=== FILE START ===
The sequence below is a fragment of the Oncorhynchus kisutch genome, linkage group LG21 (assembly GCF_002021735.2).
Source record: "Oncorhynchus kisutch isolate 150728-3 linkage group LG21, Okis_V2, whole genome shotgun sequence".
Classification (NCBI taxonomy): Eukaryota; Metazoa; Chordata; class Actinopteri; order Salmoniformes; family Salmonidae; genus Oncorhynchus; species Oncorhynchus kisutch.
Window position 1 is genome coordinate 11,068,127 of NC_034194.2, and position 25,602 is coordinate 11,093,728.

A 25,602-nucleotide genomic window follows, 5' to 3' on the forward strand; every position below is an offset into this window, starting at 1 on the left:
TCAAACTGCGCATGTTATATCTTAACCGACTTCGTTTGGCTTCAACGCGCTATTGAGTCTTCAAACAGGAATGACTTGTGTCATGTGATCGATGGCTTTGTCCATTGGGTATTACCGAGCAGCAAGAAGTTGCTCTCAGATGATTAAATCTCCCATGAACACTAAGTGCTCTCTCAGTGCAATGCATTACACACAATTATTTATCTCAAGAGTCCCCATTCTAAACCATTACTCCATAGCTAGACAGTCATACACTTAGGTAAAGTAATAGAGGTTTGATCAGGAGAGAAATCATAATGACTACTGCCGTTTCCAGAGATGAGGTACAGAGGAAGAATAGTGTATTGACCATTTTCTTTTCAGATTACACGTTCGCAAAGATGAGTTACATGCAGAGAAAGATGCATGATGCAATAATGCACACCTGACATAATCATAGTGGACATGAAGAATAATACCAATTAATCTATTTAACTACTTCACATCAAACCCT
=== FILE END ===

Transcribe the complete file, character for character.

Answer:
The sequence below is a fragment of the Oncorhynchus kisutch genome, linkage group LG21 (assembly GCF_002021735.2).
Source record: "Oncorhynchus kisutch isolate 150728-3 linkage group LG21, Okis_V2, whole genome shotgun sequence".
Classification (NCBI taxonomy): Eukaryota; Metazoa; Chordata; class Actinopteri; order Salmoniformes; family Salmonidae; genus Oncorhynchus; species Oncorhynchus kisutch.
Window position 1 is genome coordinate 11,068,127 of NC_034194.2, and position 25,602 is coordinate 11,093,728.

A 25,602-nucleotide genomic window follows, 5' to 3' on the forward strand; every position below is an offset into this window, starting at 1 on the left:
TCAAACTGCGCATGTTATATCTTAACCGACTTCGTTTGGCTTCAACGCGCTATTGAGTCTTCAAACAGGAATGACTTGTGTCATGTGATCGATGGCTTTGTCCATTGGGTATTACCGAGCAGCAAGAAGTTGCTCTCAGATGATTAAATCTCCCATGAACACTAAGTGCTCTCTCAGTGCAATGCATTACACACAATTATTTATCTCAAGAGTCCCCATTCTAAACCATTACTCCATAGCTAGACAGTCATACACTTAGGTAAAGTAATAGAGGTTTGATCAGGAGAGAAATCATAATGACTACTGCCGTTTCCAGAGATGAGGTACAGAGGAAGAATAGTGTATTGACCATTTTCTTTTCAGATTACACGTTCGCAAAGATGAGTTACATGCAGAGAAAGATGCATGATGCAATAATGCACACCTGACATAATCATAGTGGACATGAAGAATAATACCAATTAATCTATTTAACTACTTCACATCAAACCCT